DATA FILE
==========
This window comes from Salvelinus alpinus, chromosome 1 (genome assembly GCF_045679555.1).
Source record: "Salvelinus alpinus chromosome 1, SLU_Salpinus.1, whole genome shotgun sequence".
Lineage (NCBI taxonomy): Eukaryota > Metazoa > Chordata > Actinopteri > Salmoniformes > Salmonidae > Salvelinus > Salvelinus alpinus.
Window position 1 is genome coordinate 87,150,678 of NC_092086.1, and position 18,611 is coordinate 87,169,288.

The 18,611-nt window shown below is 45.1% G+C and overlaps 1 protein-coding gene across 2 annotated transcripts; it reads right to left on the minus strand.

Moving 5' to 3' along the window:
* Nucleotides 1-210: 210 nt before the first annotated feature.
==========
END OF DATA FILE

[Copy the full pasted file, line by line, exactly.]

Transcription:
This window comes from Salvelinus alpinus, chromosome 1 (genome assembly GCF_045679555.1).
Source record: "Salvelinus alpinus chromosome 1, SLU_Salpinus.1, whole genome shotgun sequence".
Lineage (NCBI taxonomy): Eukaryota > Metazoa > Chordata > Actinopteri > Salmoniformes > Salmonidae > Salvelinus > Salvelinus alpinus.
Window position 1 is genome coordinate 87,150,678 of NC_092086.1, and position 18,611 is coordinate 87,169,288.

The 18,611-nt window shown below is 45.1% G+C and overlaps 1 protein-coding gene across 2 annotated transcripts; it reads right to left on the minus strand.

Moving 5' to 3' along the window:
* Nucleotides 1-210: 210 nt before the first annotated feature.